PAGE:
Grinshpun recalls researching the aftermath of Hurricane Katrina in New Orleans when many residents were given respirators because of mold and fungi outgrowth and its health concerns related to flooding. “When you put the respirator on your face you must make sure it fits. For instance, the nose clip was designed for a reason and must be used correctly. If not, particles penetrate through face-seal leakage and the N95 respirator may not offer the level of protection expected by its manufacturer.”
“We study the efficiency of face masks and various respirators on human subjects and breathing mannequins and in terms of penetration of particles through a conventional surgical mask, it may be as much as 50% or even greater,” he explains. “It is useless for people who want to wear this device to protect themselves. A surgeon in the operating room doesn’t want to sneeze or cough and infect the patient. A surgical mask may serve as an adequate barrier for this purpose, but what about viruses and bacteria aerosolized from the patient during surgery? If this aerosolization occurs, the surgeon and other medical staff are not well protected against it if wearing surgical masks. These masks may filter out very large droplets, but not tiny aerosolized particles.”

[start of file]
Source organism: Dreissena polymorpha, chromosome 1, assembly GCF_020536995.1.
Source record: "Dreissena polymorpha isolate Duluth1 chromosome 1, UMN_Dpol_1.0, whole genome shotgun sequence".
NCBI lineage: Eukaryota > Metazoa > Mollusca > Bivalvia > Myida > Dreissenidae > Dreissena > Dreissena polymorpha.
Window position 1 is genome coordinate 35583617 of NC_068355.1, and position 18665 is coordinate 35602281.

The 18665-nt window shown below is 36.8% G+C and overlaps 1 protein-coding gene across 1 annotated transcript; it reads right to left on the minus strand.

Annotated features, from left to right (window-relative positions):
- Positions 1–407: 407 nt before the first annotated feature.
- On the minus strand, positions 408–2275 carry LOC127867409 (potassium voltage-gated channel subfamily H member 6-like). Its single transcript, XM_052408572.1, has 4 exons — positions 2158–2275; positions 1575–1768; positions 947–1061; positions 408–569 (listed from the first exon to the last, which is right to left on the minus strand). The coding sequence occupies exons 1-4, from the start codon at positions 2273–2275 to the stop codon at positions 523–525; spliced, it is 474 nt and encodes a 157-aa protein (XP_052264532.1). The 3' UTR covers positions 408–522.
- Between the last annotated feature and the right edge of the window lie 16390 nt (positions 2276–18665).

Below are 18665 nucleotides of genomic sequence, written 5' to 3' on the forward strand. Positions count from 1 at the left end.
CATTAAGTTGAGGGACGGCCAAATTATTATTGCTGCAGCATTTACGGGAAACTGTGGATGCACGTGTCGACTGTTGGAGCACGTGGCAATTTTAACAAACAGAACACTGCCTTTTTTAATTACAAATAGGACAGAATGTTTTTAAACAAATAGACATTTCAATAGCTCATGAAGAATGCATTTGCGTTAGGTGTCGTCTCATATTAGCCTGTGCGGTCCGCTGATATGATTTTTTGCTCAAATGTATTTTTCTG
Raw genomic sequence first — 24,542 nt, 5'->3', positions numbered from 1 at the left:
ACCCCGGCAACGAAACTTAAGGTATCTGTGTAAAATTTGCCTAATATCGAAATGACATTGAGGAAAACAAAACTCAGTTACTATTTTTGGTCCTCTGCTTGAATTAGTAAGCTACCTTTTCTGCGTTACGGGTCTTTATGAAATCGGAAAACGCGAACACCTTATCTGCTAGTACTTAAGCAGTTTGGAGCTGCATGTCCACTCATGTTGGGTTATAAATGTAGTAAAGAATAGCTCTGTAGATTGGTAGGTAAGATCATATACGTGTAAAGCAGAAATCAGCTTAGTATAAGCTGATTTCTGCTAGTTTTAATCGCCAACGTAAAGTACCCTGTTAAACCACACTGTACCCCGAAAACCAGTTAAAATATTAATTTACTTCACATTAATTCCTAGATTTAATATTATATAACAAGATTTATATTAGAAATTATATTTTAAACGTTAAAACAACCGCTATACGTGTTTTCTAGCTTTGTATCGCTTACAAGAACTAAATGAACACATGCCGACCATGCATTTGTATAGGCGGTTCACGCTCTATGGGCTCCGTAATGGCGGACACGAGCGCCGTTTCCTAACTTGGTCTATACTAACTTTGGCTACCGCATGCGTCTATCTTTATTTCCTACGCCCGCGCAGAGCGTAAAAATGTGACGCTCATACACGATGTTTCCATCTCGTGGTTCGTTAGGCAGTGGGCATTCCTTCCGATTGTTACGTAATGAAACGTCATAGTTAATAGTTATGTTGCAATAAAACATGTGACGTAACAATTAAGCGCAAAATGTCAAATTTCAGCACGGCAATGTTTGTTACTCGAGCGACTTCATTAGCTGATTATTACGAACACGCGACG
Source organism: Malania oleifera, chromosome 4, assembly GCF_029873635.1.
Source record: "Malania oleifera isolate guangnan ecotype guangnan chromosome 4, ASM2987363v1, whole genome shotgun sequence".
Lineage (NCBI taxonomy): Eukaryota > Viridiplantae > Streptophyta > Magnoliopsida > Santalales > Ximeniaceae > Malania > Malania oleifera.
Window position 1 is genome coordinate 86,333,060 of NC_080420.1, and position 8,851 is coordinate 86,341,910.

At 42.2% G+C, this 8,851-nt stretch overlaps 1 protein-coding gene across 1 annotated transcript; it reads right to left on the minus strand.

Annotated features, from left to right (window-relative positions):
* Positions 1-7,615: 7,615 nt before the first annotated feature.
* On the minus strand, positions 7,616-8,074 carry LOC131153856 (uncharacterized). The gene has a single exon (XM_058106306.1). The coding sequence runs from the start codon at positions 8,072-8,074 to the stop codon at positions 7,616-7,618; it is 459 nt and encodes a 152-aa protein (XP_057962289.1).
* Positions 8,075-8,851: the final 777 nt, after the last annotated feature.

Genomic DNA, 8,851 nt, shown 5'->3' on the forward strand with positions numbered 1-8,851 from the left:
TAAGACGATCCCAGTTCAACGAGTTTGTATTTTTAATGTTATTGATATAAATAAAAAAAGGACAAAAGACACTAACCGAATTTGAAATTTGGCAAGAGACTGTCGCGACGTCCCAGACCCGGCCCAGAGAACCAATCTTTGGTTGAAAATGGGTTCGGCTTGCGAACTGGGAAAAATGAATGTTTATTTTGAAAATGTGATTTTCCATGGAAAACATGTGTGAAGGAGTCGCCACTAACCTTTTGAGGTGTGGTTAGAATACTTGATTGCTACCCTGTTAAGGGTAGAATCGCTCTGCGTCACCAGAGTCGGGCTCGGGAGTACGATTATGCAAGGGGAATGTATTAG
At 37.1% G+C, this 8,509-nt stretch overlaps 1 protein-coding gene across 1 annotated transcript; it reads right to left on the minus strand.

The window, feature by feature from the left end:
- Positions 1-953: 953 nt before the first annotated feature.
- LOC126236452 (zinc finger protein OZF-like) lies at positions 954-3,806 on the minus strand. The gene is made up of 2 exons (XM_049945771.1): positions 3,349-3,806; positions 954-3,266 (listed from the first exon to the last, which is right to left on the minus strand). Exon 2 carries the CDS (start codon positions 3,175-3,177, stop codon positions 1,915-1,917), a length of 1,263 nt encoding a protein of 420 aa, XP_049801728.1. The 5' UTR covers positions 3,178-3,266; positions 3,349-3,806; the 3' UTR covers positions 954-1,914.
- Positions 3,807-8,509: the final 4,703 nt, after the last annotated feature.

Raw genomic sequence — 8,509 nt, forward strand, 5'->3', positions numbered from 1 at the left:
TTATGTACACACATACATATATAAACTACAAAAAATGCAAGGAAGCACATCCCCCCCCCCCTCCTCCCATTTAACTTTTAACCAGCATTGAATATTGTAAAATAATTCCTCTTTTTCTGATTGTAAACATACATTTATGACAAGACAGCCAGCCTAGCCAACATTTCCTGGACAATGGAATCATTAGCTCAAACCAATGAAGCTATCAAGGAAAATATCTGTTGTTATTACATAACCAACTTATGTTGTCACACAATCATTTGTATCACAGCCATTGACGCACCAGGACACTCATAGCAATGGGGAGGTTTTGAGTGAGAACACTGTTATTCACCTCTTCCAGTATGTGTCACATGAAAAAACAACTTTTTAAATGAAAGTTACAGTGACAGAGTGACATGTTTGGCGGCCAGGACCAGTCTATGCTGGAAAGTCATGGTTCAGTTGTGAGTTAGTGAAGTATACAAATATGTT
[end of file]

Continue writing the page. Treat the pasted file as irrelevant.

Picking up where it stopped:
Virus particles often travel on water droplets and at some point the water evaporates and the particles shrink, Grinshpun says. At a smaller size, these particles can now penetrate the surgical mask.